The South Loop is in for some south-of-the-border cooking. Lobo Rey (1307 S. Wabash Ave.) opens in the former Zapatista space in August, and will offer table seating for 100, plus a 35-seat bar for sipping cocktails, snacking on tacos and churros, and watching tortillas being made fresh.
Daniel Espinoza will head up the kitchen. The Chicago-born chef took his show on the road, cooking in France and New York, before returning home for stints at the Drawing Room, Mexique, and the underground dining club Dinner Lab. Fresh off of a consulting gig with Lincoln Park’s Holy Taco! (which he says provided a nice intro to more casual dining), he’s teamed up Scout Waterhouse + Kitchen owner Chris Bravos to launch Lobo Rey (which translates to “Wolf King”) next door to Scout.
“My mother grew up making everything from scratch,” says Espinoza. Of course, that included tortillas. Recently, his mother gifted him her 30-year-old tortilla press, which he’ll put it to good use at Lobo Rey. He’s planned an a la carte menu of traditional Mexican eats—“My responsibility as a Chicagoan and a Mexican is to properly represent our cuisine,” he says—that incorporate seasonal Midwestern ingredients whenever possible. Here, in his words, are two dishes that are in the works.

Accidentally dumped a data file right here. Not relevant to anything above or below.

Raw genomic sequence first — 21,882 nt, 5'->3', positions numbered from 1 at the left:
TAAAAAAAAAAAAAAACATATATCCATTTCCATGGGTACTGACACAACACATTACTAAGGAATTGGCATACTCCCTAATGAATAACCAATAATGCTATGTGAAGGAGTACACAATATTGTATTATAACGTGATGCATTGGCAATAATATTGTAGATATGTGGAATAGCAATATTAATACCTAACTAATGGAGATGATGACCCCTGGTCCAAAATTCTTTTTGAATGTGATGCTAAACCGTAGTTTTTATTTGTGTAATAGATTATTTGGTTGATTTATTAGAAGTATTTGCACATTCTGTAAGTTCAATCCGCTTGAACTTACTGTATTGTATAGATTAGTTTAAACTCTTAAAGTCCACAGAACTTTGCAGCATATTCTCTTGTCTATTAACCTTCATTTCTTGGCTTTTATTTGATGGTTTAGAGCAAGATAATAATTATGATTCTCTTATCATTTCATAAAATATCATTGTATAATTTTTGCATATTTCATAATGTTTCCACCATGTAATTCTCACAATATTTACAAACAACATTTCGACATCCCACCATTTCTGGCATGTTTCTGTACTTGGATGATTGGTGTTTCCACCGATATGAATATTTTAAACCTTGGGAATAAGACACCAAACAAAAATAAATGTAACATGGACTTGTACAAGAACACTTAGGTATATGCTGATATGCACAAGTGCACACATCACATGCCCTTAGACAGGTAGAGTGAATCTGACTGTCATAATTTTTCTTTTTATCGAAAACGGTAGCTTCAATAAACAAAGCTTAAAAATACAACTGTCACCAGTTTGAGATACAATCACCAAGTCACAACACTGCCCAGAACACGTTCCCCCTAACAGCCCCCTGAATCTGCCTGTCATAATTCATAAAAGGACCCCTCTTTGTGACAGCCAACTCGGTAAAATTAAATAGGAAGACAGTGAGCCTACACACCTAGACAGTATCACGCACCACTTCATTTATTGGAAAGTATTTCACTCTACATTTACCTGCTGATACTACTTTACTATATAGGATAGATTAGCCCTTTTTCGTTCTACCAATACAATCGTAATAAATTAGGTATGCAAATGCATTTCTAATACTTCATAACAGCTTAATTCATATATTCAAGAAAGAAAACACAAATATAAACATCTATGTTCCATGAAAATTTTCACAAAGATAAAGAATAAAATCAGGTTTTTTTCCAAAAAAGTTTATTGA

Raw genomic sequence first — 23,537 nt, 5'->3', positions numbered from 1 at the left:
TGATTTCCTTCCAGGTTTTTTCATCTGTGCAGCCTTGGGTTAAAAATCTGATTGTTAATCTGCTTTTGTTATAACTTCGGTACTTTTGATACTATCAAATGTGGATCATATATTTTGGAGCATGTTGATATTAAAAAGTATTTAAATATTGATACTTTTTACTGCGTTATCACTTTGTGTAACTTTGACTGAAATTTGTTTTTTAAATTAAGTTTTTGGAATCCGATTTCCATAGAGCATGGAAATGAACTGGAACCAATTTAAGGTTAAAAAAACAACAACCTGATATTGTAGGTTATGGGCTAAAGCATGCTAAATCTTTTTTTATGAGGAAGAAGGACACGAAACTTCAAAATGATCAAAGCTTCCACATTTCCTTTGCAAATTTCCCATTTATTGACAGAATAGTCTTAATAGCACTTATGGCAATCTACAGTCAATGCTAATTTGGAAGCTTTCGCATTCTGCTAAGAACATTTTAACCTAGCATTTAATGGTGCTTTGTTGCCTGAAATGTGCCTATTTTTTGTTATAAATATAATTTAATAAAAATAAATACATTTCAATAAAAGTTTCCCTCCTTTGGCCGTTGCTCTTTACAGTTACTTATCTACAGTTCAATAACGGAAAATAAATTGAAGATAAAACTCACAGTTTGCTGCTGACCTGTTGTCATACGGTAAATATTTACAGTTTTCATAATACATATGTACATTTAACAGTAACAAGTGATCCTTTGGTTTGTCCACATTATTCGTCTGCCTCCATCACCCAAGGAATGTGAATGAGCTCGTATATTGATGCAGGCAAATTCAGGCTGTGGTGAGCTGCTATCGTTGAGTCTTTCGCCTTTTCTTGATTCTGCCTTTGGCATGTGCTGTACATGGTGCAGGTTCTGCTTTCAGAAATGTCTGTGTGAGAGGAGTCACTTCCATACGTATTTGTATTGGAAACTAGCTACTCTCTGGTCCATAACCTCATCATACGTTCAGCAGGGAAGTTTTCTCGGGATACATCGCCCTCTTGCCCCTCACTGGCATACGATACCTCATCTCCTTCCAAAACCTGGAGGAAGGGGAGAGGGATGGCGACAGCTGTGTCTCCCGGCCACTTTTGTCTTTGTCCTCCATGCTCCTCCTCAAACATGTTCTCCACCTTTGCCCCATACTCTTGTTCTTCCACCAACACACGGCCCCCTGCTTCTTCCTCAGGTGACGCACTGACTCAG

Enmoladas: “They’re basically enchiladas, but we are using housemade dark mole instead of salsa de guajillo chile [a red sauce]. I’ll have a green-sauced one for all the chicken lovers. It will be stuffed with brined chicken and topped with melted Oaxacan quesillo, which is like string cheese. We’ll sprinkle chicken skin granola on top as garnish and for a contrasting texture. [To make the granola] we bake the chicken skin [separately] until it gets nice and crispy.
“Sometimes when you eat enchiladas, they get all soggy, and you end up saying, ‘Where the hell is the texture?’ Chicken skin granola is not common but, holy shit, it’s delicious.”
Scallop tacos with crispy pig’s ears: “This is a land-and-sea type of deal. We’ll pan-sear the scallops to medium-rare and put crispy pig ears right over the scallop. Then we’ll top them with Granny Smith apple relish that has capers, serrano chilies, and strained Mexican yogurt. The yogurt is like superthick buttermilk and gives the dish a good funk and creaminess.
“And a taco wouldn’t be a taco without a really good salsa. Ours is sikil pak, a dip traditionally made out of pumpkin seeds, onions, garlic, tomatoes, and pork lard. Basically everything starts with pork lard. This is a taco that should make a lot of people smile. It certainly makes me smile.”